30 Shared SummitPause, take in the air, enjoy the view of a shared understanding. ( pause, slow intake of breath, reflective look, shift in body posture, change of tone, rate, volume of speech)Can be identified and acknowledgedMay be most exposed here, so Dr must be preparing for a safe descent down a devised route which is now more Dr led.Route planned so can negotiate and ‘hand over’ using information gained on the ascentNeed to get here in 7-8 minutes for the CSA!
31 DescentTailored explanation of the problem and a solution offered, incorporating and using patients already established health beliefs and understanding, which can be sensitively modified if appropriate.Management plan proposed and seek approval from the patient (acceptance set)Confirm patients understanding and define their responsibility and involvement in the process. This will increase complianceWhat if it goes wrong? Acknowledge this and plan another assault on the consultation hill?Foothills include ‘safety netting’Acceptance set…calliibrate what the patient does when they say ‘yes’ and ‘no’ by lobbing in some leading questions early and watching how they respond eg ‘the right shoulder’…’yes’
32 Reflection Always something to be learnt from any clinical encounter PUNs and DENs (Eve ; discovering learning needs in GP)It’s a lifetime of learning….!
33 My last word, ….honestYou need to reflect upon how your work affects your physical, mental, spiritual and emotional state ….….as healthy doctors are more likely to provide good medical care.Kit fit, let the journey be safe for both you and patient, enjoy the challenge of the consultation hill and strive to make the next trip more successful.‘In general practice the consultation is a journey, not a destination’….Roger Neighbour
34 So how do you teach all this….? Joint surgeriesVideo analysisRole PlayHas to be experiential…Trainee has to identify the area to work on and feel it important enough to improve/work on. Can use SET-GO (what I Saw, what Else did you see, what do you Think,,clarify Goal, any Offers how to get there.Do it in bite sized chunks – Work on one task per week
35 Ideas‘Tell me about what you think is causing it.’‘What do you think might be happening?’‘Have you any ideas about it yourself?’‘Do you have any clues; any theories?’‘You’ve obviously given this some thought, it would help me to know what you were thinking it might be’.Concerns‘What are you concerned that it might be?’‘Is there anything particular or specific that you were concerned about?’‘What was the worst thing you were thinking it might be?’‘In your darkest moments ...‘Expectations‘What were you hoping we might be able to do for this?’‘What do you think might be the best plan of action?’‘How might I best help you with this?’‘You’ve obviously given this some thought, what were you thinking would be the best way of tackling this?’Effects on Life…..the 50p game.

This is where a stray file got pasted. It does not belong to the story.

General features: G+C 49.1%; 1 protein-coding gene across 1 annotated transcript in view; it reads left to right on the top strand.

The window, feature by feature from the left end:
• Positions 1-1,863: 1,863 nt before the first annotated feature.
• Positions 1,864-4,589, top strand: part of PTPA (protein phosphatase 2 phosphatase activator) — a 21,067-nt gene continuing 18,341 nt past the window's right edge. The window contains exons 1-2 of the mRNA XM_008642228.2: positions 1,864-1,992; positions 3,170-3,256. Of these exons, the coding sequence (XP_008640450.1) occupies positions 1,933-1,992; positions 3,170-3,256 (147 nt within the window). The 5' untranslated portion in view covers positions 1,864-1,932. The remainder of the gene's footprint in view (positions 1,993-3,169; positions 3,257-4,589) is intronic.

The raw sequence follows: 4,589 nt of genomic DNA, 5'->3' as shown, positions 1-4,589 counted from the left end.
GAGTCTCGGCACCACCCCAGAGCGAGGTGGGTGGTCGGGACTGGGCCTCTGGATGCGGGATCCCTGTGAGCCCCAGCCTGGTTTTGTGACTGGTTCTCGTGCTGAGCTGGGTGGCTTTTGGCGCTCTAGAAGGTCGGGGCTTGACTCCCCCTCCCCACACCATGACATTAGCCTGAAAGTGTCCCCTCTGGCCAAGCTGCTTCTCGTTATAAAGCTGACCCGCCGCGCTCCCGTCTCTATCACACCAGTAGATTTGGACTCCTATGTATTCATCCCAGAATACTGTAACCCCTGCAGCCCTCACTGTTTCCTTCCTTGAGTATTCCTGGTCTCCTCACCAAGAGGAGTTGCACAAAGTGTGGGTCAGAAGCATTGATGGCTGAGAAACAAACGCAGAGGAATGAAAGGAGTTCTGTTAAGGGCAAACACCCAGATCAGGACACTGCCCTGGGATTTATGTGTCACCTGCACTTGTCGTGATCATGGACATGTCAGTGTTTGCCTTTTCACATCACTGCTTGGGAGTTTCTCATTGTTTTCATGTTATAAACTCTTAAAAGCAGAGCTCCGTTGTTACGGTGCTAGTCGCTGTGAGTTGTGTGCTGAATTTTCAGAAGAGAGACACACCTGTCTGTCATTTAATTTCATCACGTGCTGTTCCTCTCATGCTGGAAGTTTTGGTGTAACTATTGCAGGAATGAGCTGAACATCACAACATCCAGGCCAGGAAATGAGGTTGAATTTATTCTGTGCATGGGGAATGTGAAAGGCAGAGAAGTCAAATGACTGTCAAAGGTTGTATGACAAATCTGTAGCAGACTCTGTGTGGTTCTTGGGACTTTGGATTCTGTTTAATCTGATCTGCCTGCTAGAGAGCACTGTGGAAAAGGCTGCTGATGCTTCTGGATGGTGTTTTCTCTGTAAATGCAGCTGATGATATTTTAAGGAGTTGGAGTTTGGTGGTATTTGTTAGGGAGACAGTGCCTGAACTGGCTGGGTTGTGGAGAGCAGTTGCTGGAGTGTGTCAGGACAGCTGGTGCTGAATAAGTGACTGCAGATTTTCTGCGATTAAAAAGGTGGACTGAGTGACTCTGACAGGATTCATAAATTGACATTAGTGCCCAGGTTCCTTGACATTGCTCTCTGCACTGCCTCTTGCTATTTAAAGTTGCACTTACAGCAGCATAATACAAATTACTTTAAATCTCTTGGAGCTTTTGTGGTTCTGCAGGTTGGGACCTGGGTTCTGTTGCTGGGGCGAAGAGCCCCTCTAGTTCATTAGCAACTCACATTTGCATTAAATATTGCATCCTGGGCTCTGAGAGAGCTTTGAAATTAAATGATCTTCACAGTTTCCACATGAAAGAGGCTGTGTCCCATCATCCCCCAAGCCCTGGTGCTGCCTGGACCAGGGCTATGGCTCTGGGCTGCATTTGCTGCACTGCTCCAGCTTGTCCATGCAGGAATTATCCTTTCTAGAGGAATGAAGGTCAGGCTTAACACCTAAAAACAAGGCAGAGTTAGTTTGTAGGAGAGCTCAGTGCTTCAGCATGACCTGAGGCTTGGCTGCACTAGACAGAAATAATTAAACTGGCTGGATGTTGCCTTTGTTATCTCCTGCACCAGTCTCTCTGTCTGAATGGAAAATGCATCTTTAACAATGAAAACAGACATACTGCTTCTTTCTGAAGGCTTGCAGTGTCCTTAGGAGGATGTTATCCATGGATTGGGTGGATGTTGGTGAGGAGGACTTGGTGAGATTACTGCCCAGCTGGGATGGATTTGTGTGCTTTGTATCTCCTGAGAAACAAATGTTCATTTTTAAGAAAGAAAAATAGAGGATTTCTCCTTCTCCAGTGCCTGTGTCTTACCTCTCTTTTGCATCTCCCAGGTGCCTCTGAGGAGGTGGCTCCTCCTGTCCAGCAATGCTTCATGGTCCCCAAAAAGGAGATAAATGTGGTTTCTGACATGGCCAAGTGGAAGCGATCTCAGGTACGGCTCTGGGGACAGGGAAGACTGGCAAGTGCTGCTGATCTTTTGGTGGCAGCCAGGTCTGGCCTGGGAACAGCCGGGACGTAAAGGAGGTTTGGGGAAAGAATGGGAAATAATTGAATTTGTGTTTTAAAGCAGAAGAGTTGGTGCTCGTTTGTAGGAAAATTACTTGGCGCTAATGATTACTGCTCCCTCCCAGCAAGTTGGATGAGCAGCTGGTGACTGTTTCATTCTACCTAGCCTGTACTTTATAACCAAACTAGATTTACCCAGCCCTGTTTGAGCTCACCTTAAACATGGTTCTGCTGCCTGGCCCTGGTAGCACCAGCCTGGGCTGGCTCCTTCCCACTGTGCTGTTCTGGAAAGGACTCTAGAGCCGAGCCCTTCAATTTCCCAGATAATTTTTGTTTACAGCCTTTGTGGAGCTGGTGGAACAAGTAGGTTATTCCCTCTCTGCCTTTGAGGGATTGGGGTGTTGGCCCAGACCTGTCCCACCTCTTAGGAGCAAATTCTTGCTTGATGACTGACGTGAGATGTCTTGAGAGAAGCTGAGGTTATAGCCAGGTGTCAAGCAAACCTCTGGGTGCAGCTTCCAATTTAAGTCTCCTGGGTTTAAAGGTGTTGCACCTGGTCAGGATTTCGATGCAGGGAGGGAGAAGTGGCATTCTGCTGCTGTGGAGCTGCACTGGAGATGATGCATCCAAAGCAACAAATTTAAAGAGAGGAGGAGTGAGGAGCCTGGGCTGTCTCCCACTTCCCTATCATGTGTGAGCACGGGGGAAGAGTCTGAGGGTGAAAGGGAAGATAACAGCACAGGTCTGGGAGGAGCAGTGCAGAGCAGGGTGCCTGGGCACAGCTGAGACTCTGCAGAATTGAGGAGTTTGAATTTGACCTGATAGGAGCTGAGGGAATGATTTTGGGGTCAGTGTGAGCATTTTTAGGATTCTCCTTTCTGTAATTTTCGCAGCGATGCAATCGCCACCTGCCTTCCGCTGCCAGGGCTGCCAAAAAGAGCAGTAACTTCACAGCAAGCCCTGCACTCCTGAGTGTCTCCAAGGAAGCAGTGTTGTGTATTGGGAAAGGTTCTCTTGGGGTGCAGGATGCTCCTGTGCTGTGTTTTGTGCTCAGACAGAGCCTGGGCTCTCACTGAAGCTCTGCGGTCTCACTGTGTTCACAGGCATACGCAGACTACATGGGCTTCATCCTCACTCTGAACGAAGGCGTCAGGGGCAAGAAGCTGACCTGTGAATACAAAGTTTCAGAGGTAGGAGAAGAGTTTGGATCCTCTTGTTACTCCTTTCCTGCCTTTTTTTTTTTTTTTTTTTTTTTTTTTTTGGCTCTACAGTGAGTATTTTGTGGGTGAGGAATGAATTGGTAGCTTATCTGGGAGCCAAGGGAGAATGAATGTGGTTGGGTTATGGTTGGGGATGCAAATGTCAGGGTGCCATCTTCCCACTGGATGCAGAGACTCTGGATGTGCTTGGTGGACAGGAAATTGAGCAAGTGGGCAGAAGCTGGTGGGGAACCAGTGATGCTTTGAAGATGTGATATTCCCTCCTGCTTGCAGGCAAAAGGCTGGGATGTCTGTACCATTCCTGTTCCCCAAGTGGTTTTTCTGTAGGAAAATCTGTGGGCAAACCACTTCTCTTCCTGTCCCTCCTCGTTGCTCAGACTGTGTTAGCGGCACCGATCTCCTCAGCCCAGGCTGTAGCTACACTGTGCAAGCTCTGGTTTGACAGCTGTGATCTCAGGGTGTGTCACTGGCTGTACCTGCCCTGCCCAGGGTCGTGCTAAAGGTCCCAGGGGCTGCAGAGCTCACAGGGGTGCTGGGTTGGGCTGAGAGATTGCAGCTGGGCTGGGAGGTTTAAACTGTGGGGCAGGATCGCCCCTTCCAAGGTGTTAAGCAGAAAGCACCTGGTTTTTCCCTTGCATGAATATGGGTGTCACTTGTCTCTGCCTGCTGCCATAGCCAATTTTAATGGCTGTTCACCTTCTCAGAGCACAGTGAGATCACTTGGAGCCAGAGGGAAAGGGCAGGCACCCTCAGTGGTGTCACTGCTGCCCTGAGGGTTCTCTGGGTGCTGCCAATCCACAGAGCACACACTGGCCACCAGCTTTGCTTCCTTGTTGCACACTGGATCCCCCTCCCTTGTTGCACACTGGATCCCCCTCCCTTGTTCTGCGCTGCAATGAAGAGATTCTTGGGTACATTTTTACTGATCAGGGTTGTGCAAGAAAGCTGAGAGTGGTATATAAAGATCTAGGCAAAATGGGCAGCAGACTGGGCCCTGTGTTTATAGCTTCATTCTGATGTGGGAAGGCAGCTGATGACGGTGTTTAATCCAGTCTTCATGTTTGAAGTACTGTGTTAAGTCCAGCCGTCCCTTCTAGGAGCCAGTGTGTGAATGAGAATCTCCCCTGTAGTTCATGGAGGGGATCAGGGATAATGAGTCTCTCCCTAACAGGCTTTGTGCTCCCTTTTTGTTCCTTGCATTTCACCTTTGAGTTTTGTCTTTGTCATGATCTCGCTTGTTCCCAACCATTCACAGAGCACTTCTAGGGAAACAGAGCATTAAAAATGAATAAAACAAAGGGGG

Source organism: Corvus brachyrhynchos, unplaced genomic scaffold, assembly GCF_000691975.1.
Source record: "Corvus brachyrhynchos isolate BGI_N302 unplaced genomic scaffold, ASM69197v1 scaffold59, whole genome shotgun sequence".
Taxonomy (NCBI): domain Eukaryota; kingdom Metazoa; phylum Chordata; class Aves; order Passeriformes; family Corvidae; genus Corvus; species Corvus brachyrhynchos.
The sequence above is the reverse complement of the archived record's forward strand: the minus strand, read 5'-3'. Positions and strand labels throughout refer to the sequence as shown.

36 Gathering data to understand the patient's problems The Three Function Approach to the Medical Interview (1989) Cohen-Cole and Bird have developed a model of the consultation that has been adopted by The American Academy on Physician and Patient as their model for teaching the Medical Interview.Gathering data to understand the patient's problemsDeveloping rapportEducation and motivationOpen-ended questionOpen to closed coneFacilitationCheckingSurvey of problemsNegotiate prioritiesClarification and directionSummarisingElicit patient's expectationsElicit patient's ideas about aetiologyElicit impact of illness on patient's quality of lifeReflectionLegitimationSupportPartnershipRespectEducation about illnessNegotiation and maintenance of a treatment planMotivation of non-adherent patientsNeighbours 9 rules of thumb of ‘How to give instructions’